100-miler Training Plans: What to Consider

  • There is a huge variety of 100-miler training plans out there, with a seemingly infinite variety of characteristics
  • The three big areas in which plans seem to vary: system basics, how much to run, and integration of specificity
  • Before you can figure out which plan is best for you, it’s a good idea to think about your personal preferences, any constraints you may have, and the specifics about your target race

They say that if you’re planning to run one 100-miler, you should really plan on running a handful of them.  That’s because you’ll learn so much on your first race that you’ll want a few more events lined up to get a chance to try out improvements.

For me, Vermont was an eye-opening first experience.  Rocky Raccoon was a fully satisfying second. And now that Rocky is in the books, it’s time for me to start thinking about my next hondo and what I want to accomplish.  And then, of course, to design a training plan to get there.

screen-shot-2017-02-08-at-6-18-23-pmHere’s what I’ve seen with 100-mile plans: there are a lot of them.  It can be really confusing to know which one is right for you.  There are the UltraLadies Running Club plans, with their tough back-to-back weekend runs.  There are Powell’s “Relentless Forward Progress” schedules, with both the high (teacher’s pet) and low (slacker) mileage options.  And then there are endless custom or semi-custom plans available from serious-looking ultra coaches, all eager to get you prepped for your target distance.  They’re all the same in that they all involve the act of running and they all require you to commit to a certain amount of time to prepare. More often, they differ in these ways:

System Basics

  • Total Weeks of Training – ranging from 8-weeks to a year, depending on your base and your lead time
  • Phases of Training – a plan with just a ramp up of mileage and then a taper?  Or blocks of time with specific objectives (e.g., build mileage, get faster)?
  • Time vs. Distance – some want you upright for a set number of hours – like a POW camp, some just target miles
  • Heart Rate Training – some plans will peg your pacing to a specific target heart rate

trail_running

How Much to Run

  • Total Mileage per Week – there are some that peak at 50, some go well north of 100
  • Mileage increases per Week – usually around 10% per week, some go faster
  • Longest Run – can be from 30 to 50
  • Back-to-Back Weekend Runs – some plans try to get you used to long stretches of being on your feet by having you do a long run on both Sat and Sun
  • Running Days per Week –  As few as 3-4, as many as 7

first-film-in-5-peaks-trail-running-series-pacer-films

Integration of Specificity

  • Trail vs. Road – some snooty plans specify only trail miles instead of road miles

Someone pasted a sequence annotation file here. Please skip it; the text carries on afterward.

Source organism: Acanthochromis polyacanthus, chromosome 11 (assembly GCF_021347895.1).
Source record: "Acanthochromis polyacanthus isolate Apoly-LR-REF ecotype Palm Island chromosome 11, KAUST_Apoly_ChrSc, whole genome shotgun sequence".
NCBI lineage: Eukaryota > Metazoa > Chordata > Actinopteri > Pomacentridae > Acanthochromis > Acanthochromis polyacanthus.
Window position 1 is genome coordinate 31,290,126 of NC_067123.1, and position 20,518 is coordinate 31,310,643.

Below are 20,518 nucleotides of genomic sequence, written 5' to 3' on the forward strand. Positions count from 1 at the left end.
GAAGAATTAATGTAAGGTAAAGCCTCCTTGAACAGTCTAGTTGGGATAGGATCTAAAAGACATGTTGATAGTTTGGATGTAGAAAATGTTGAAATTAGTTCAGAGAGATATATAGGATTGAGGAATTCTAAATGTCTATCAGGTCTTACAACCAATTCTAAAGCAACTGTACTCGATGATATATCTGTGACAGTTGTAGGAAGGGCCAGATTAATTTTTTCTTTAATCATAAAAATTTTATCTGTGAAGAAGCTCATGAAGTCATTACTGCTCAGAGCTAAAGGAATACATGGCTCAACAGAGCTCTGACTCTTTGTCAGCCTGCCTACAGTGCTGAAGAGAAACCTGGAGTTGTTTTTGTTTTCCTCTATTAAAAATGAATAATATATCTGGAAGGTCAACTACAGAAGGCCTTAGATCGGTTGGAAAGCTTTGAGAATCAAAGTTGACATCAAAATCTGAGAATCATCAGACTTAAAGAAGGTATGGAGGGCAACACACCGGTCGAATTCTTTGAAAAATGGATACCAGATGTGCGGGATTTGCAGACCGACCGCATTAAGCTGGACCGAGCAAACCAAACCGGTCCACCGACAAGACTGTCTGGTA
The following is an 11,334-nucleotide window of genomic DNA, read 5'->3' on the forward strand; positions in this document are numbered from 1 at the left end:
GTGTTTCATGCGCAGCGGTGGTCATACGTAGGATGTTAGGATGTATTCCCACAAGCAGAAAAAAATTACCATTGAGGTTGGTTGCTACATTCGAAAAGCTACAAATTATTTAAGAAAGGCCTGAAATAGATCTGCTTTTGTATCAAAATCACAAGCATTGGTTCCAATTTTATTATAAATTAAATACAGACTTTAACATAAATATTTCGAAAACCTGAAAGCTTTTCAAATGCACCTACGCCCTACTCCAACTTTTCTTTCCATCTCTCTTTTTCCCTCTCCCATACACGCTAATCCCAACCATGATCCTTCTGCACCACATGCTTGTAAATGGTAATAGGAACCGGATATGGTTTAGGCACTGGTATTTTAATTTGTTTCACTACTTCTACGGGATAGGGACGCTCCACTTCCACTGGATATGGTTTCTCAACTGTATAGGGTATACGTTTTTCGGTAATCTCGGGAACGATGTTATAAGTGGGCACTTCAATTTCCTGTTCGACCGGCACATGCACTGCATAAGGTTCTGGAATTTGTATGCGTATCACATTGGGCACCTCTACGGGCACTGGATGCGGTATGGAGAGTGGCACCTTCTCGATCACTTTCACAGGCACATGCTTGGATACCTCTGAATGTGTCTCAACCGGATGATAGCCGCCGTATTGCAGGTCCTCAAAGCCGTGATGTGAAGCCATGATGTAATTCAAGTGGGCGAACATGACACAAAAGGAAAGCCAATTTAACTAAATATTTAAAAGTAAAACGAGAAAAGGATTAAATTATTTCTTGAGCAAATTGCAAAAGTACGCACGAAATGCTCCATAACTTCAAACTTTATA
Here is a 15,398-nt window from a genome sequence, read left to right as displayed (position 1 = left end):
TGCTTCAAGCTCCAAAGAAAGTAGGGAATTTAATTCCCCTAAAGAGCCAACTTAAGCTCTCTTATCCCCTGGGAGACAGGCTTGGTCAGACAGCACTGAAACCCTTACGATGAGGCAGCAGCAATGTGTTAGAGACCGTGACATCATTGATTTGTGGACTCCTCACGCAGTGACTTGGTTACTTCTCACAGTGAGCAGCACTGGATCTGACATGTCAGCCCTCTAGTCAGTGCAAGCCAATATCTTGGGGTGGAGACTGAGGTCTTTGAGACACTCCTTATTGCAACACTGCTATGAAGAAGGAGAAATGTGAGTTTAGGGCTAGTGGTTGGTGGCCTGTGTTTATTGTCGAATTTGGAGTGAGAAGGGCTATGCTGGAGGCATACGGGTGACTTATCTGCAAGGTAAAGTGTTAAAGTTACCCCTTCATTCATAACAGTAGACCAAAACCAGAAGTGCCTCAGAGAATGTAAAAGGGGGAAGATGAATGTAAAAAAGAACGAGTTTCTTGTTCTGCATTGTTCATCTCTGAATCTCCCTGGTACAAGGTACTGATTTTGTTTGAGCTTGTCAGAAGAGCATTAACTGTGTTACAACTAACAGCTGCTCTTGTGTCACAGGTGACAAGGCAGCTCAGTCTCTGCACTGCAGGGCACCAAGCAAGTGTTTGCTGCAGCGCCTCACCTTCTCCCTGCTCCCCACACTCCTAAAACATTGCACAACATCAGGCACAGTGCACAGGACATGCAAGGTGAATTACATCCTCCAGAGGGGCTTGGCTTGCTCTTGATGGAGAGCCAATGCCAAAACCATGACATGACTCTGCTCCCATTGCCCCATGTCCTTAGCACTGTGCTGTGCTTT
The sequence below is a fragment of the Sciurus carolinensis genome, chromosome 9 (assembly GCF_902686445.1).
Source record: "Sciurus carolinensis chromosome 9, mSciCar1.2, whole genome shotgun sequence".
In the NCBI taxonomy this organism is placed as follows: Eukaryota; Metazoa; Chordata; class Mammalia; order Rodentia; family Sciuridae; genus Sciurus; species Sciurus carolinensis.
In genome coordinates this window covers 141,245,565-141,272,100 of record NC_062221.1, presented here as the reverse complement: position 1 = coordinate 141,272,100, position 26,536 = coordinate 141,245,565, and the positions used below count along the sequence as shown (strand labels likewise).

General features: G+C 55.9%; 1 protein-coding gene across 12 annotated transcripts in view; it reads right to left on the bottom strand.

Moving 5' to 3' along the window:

• Speed Work – if a plan incorporates speed work, it’s usually one day a week of fast stuff – sprint repeats or intervals
  • Hill Training – there are plans that specify days of running up and down hills, usually repeats
  • Walk Training – some plans have a day set aside specifically to build up your ability to walk faster during the race – since you might as well get used to doing it
  • Night Runs – since you’ll likely spend half of your race in the dark, some plans have you acclimating your body to staying up late and using a headlamp

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Okay, great, you’re thinking.  But which one is right for me?  Excellent question.  Let me answer that question with some questions.

You’ve obviously trained for other races – marathons, maybe a few 50-milers.  What type of training did you like?  Do you like to run three days a week or do you run every day?  Are you trying to get longer or faster?  (Or taller? Or better-looking?)

200px-hal_koerners_field_guide_to_ultrarunningAnd do you have anything going on in your life that might prevent you from training on certain days or times – say, a new job?  Or a new baby?  Or a new season of GOT?  Do you have the time flexibility to do a long run on both a Saturday and a Sunday?  Or will your spouse pack up all of your stuff in your AMC Pacer if you’re gone for eight hours?

And then finally, what’s your target race like?  Will it be flat or hilly?  Is it on pavement or technical trails?  Is it going to be hot or cold?  Or both?  Maybe there’s a river crossing?!

Just like you, I’m going to spend a little time thinking about all of those factors, along with some race options for my next 100 and my personal objectives.  I’ll be back shortly with my next race identified as well as my selection of a training plan that is the best option for me.  Stay tuned!

Author: troy figgins

Ultra-runner, ketogenic enthusiast, experiment of one. Like you, I'm just an ordinary person trying to figure out how to do extraordinary things.

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